In a fourth embodiment, as shown in FIG. 8, the multiple technology data reader 800 includes a bar code reader sub-system 820, and an RFID reader sub-system 840, each serially connected to a bus add-on card 825. The bus add-on card 825 includes a device interface 826 a for the bar code reader subsystem, and a device interface 826 b for the RFID reader subsystem, each of which is connected to a device communications, control and power unit 860. The multiple technology data reader 800 also includes a trigger unit 870, which sends and receives control signals and power, both to and from the device communications, control and power unit 860 on the bus add-on card 825. The bus add-on card 825 is connected to a host computer 830 via a computer bus 850. The computer bus 850 may be any one of a variety of computer buses, including parallel or serial buses.

In the embodiment shown in FIG. 8, the reader device interfaces 826 a has a controls input line 810 a, which enables the host computer 830 to send control commands to the reader device interface 826 a. In addition, the reader device interface 826 a has a data output line 812, which allows the reader device interface 826 a to send data to the host computer 830. Furthermore, data can be sent in either direction between the reader device interface 826 a and the barcode reader subsystem 820 via a serial communication line 805 a.

In a similar manner, reader device interface 826 b has a controls line 810 b, which enables the host computer 830 to send control commands to the reader device interface 826 b. In addition, the reader device interface 826 b has a data line 812 b, which allows the reader device interface 826 b to send data to the host computer 830. Data can be sent in either direction between the reader device interface 126 b and the RFID reader subsystem 840 via the serial communication line 805 b.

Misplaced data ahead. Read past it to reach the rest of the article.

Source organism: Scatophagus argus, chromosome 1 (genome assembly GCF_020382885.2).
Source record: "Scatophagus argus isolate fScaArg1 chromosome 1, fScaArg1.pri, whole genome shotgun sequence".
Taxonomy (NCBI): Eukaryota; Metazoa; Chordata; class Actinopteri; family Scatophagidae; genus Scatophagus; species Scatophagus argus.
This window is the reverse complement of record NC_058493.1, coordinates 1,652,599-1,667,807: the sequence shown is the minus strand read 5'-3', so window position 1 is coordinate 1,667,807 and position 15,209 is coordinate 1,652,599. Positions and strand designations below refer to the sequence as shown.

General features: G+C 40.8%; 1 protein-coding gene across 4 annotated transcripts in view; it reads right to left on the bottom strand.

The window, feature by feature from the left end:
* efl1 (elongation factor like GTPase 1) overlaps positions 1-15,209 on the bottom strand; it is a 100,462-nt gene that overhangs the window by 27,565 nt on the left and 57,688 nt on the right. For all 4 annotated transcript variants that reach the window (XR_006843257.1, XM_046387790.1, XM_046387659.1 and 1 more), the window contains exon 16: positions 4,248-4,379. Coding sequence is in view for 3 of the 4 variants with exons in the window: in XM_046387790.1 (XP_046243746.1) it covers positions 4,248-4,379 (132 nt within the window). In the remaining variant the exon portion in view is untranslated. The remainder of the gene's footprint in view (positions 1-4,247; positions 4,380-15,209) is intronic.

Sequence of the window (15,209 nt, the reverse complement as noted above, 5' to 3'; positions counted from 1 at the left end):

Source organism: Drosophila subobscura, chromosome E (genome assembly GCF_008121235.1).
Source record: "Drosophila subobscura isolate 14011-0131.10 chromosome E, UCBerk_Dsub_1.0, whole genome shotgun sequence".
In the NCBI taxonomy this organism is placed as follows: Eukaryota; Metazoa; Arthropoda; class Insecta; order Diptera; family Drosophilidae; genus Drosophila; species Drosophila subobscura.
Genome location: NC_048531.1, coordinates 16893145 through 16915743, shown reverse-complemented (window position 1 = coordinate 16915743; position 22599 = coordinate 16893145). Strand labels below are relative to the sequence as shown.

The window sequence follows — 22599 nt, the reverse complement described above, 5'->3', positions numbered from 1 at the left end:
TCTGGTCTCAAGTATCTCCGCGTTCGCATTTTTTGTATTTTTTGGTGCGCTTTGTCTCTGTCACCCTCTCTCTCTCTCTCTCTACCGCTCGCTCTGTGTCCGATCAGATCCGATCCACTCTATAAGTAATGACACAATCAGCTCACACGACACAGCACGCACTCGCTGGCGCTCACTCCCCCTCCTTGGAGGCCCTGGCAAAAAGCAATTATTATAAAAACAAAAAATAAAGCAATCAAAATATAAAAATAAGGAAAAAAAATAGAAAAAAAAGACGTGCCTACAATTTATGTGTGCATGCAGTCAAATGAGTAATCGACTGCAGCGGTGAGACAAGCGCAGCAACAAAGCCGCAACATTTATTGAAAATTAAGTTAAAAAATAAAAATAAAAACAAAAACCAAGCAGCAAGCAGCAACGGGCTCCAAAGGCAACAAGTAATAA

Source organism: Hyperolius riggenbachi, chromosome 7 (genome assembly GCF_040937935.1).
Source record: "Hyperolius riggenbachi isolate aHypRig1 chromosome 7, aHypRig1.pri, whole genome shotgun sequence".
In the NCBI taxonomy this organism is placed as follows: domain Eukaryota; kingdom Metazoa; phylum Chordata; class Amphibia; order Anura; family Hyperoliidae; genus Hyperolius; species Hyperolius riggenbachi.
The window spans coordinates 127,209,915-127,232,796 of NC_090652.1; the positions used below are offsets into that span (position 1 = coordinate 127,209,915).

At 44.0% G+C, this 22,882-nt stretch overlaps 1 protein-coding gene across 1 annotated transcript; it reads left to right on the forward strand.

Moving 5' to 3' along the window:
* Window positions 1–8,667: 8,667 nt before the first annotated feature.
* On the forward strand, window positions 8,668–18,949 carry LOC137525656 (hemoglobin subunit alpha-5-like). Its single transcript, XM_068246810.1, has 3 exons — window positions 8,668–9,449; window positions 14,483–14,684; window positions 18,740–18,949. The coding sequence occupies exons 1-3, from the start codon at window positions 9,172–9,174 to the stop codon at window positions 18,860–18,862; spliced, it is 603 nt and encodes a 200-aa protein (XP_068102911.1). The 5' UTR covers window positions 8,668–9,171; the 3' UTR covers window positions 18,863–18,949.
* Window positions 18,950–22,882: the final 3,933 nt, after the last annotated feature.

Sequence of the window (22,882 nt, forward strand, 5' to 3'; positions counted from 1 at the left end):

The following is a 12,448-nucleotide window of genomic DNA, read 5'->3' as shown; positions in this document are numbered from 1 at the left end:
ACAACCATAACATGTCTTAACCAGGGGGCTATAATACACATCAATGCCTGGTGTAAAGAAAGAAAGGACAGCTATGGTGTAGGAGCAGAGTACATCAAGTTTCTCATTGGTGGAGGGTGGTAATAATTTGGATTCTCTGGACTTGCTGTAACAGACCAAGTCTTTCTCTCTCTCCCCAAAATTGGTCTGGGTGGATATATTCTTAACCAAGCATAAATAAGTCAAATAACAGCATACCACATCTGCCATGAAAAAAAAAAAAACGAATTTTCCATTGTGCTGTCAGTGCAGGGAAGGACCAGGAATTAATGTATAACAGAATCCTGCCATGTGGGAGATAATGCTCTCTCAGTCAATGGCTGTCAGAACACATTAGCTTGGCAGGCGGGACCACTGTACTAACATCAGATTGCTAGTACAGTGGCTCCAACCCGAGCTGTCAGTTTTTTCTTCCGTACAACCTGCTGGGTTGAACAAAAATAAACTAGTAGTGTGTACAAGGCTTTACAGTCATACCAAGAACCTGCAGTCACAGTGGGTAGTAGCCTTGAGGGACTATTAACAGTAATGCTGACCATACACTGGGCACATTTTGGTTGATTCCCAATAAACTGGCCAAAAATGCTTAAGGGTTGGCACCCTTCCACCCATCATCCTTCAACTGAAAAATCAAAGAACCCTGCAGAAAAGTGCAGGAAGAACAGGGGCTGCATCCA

In a fifth embodiment, as shown in FIG. 9, the multiple technology data reader 900 includes the optical and analog front end components of a bar code reader 920, and the antenna and transmitter/receiver components of an RFID reader 940, which are connected to a device bus add-on card 925. The bus add-on card 925 includes a decoder and control unit 928 a for the bar code reader, and another decoder and control unit 928 b for the RFID reader. The decoder and control units 928 a and 928 b are each connected to a device communications, control and power unit 960. The multiple technology data reader 900 also includes a trigger unit 970, which sends and receives control signals and power, both to and from the device communications, control and power unit 960 on the bus add-on card 925. The bus add-on card 925 is connected to a host computer 930 via a computer bus 950. The computer bus 950 may be any one of a variety of computer buses, including parallel or serial buses.

In the embodiment shown in FIG. 9, the bar code decoder and control unit 928 a has the same input and output lines as the reader device interface 826 a described in FIG. 8. Likewise, the RFID decoder and control unit 228 b has the same input and output lines as the reader device interface 826 b described in FIG. 8.

In a sixth embodiment, as shown in FIG. 10, the multiple technology data reader 1000 includes the optical and analog front end components of a bar code reader 1020, and the antenna and transmitter/receiver of an RFID reader 1040, which are connected to a bus add-on card 925. The bus add-on card 925 includes a bar code pre-processor 1022 and an RFID pre-processor 1024, both of which are connected to a common decoding and control unit 1028. The decoding and control unit 1028 is connected to a device communications, control and power unit 1060. The multiple technology data reader 1000 also includes a trigger unit 1070, which sends and receives control signals and power, both to and from the device communications, control and power unit 1060 on the bus add-on card 925. The bus add-on card 925 is connected to a host computer 1030 via a computer bus 1050. The computer bus 1050 may be any one of a variety of computer buses, including parallel or serial buses.

In the embodiment shown in FIG. 10, the decoding and control unit 1028 has a controls input line 1010, which enables the host computer to send control commands to the decoding and control unit 1028. In addition the decoding and control unit 1028 has a data output line 1012, which enables data to be sent from the decoding and control unit 1028 to the host computer 1030.